We keep seeing the same question asked: In a nation of 300 million people, are Hillary Clinton and Donald Trump the best presidential candidates we can find?
The assumed answer is, "No, we can do better." I'm not sure that answer is correct.
On the Democratic side, I really can't think of anyone better prepared to be president than Hillary Clinton.
She has had a lifetime of public service. She has been in the White House for eight years, and served as a United States senator and as secretary of state. She knows virtually every leader in the world. She has seen policies work and she has seen policies fail.
She also has been the subject of vicious partisan attacks for at least three decades -- actually, four decades.
We live in a nasty world. The night Barack Obama was inaugurated in 2009, a group of Republican leaders, including our own Congressman Paul Ryan, met for dinner and agreed on a strategy of denying the new president any victory, no matter what he tried to do.
Given the fact that our country was on the cusp of a depression, our domestic auto industry was in the toilet and we were losing 800,000 jobs a month, I'd say that was a pretty unpatriotic decision they made. But they made it.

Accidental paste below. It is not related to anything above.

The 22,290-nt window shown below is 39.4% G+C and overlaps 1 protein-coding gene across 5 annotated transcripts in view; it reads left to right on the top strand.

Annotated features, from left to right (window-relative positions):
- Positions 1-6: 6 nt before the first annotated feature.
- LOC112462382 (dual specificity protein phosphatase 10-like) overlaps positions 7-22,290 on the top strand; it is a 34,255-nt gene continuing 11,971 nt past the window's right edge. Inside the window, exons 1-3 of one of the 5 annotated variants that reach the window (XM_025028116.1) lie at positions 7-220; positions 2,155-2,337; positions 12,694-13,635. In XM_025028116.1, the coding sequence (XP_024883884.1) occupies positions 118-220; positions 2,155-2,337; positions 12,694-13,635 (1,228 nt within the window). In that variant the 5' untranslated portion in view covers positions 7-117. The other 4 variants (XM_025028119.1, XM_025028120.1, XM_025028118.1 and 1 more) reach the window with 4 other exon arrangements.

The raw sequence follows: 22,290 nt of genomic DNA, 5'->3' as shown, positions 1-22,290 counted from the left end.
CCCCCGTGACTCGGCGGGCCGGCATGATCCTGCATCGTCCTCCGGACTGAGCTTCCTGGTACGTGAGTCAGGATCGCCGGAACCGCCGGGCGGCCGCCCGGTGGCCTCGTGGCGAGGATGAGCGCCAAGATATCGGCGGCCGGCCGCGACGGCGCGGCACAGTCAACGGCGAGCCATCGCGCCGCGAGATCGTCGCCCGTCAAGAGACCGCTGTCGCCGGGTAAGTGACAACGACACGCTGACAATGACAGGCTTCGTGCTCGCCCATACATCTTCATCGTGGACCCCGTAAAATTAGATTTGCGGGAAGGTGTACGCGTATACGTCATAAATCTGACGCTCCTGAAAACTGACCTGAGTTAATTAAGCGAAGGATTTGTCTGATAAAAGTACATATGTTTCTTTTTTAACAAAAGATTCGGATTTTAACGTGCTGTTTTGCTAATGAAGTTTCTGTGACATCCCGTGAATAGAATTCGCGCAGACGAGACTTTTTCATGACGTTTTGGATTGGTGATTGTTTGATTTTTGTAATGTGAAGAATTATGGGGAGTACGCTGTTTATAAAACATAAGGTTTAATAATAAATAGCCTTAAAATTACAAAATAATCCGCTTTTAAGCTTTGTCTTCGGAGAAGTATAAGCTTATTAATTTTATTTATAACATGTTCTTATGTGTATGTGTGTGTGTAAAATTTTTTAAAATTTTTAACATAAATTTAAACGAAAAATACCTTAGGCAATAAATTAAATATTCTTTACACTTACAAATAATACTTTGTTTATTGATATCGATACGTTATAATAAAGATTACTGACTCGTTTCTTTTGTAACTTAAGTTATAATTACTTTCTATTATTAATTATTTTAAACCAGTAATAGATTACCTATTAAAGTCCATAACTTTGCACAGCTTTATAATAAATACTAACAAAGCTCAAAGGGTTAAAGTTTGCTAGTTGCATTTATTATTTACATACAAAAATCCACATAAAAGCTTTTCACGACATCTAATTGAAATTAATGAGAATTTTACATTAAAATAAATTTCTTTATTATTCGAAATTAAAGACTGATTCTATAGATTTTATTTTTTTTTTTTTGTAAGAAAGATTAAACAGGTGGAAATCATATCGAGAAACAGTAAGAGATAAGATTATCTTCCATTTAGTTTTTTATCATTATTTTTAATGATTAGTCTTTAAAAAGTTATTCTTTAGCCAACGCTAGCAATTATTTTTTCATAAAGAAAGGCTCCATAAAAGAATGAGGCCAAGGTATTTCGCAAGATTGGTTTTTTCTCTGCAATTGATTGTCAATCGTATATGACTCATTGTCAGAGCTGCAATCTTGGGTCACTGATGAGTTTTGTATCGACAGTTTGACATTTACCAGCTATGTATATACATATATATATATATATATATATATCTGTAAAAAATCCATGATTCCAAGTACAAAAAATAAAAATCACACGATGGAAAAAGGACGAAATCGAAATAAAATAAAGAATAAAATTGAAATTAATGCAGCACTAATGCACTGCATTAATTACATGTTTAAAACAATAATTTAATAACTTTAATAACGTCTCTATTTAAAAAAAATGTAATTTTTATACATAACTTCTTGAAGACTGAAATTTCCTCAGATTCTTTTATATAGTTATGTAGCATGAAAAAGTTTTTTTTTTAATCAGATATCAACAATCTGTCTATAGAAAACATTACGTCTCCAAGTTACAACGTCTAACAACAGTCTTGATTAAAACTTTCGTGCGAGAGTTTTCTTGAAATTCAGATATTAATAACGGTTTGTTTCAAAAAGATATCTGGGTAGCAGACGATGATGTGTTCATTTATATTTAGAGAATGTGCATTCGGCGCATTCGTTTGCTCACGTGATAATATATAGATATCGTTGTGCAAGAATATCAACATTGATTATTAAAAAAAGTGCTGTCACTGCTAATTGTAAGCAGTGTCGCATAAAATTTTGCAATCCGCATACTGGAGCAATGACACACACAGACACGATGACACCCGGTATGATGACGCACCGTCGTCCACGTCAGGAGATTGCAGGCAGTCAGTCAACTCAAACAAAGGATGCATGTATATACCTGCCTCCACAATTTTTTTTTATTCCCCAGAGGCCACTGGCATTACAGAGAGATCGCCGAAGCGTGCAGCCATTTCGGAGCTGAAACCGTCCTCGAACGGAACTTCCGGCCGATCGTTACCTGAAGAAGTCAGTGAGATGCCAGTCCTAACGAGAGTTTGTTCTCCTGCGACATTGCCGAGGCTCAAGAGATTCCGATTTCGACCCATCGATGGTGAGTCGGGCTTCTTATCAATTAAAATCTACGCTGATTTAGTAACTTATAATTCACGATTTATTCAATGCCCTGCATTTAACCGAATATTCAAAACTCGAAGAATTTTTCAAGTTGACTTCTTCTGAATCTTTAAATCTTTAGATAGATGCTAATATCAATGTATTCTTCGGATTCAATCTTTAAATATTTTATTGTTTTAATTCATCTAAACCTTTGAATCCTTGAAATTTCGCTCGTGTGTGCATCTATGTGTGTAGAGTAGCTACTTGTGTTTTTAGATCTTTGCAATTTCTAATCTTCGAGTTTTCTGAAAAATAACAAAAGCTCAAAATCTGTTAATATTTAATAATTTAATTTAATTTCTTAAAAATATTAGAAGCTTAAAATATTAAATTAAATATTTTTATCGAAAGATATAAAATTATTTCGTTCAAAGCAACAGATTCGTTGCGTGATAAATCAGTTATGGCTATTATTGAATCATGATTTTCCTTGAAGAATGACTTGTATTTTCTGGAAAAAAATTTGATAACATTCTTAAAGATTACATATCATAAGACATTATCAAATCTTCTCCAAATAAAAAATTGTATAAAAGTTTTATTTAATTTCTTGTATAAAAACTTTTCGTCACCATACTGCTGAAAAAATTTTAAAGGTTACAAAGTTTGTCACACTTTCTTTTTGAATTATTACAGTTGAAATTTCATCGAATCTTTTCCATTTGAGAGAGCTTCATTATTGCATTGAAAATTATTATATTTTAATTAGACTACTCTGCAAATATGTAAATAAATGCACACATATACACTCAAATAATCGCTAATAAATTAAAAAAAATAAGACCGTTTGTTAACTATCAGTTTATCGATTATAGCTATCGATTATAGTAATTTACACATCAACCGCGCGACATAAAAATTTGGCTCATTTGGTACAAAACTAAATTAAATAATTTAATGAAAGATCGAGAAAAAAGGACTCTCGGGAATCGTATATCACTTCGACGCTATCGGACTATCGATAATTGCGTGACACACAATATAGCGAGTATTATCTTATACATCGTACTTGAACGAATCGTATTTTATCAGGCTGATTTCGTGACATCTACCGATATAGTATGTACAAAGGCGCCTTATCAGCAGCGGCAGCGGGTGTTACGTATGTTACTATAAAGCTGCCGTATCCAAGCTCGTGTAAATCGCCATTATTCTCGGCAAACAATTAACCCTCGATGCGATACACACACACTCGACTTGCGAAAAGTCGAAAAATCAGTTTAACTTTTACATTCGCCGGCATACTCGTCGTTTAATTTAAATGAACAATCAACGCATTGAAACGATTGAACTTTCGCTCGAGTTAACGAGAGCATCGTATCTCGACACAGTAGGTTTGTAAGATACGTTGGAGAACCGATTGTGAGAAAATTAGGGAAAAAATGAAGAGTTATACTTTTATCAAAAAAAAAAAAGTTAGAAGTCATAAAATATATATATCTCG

I can't imagine they would be any kinder to the next Democratic president. Clinton can take them on.
But is Trump the best the Republicans can do?
That's a more difficult question. The case I would make is that, ever since the party sold its soul to the "Southern Strategy" and appealed overtly to racist whites, it set its stage for the entry on Donald Trump.
I mean, this is the party that impeached Bill Clinton after spending several years searching for anything wrong he might have done. It is the party that endorsed eight – or is it 10? – Congressional committees attempting to find Hillary Clinton culpable for the tragedy in Libya. And it is the party that voted to take health insurance away from 20 million Americans, something like 50 times.
It is the party of Trump. It just doesn't feel comfortable with the public image he conveys. They would prefer a smoother bigot.
To give Republicans their due, I doubt that many of them would join Trump in his tolerance of Vladimir Putin – though quite a few of them were quick to agree that Putin is a stronger leader than is Obama. So they aren't quite dismayed by the prospect of a leader who will invade other countries, murder opponents and wreck his economy.
So, are these the "best" candidates we could fine?
Maybe they are.
But only one of them is qualified to be president.
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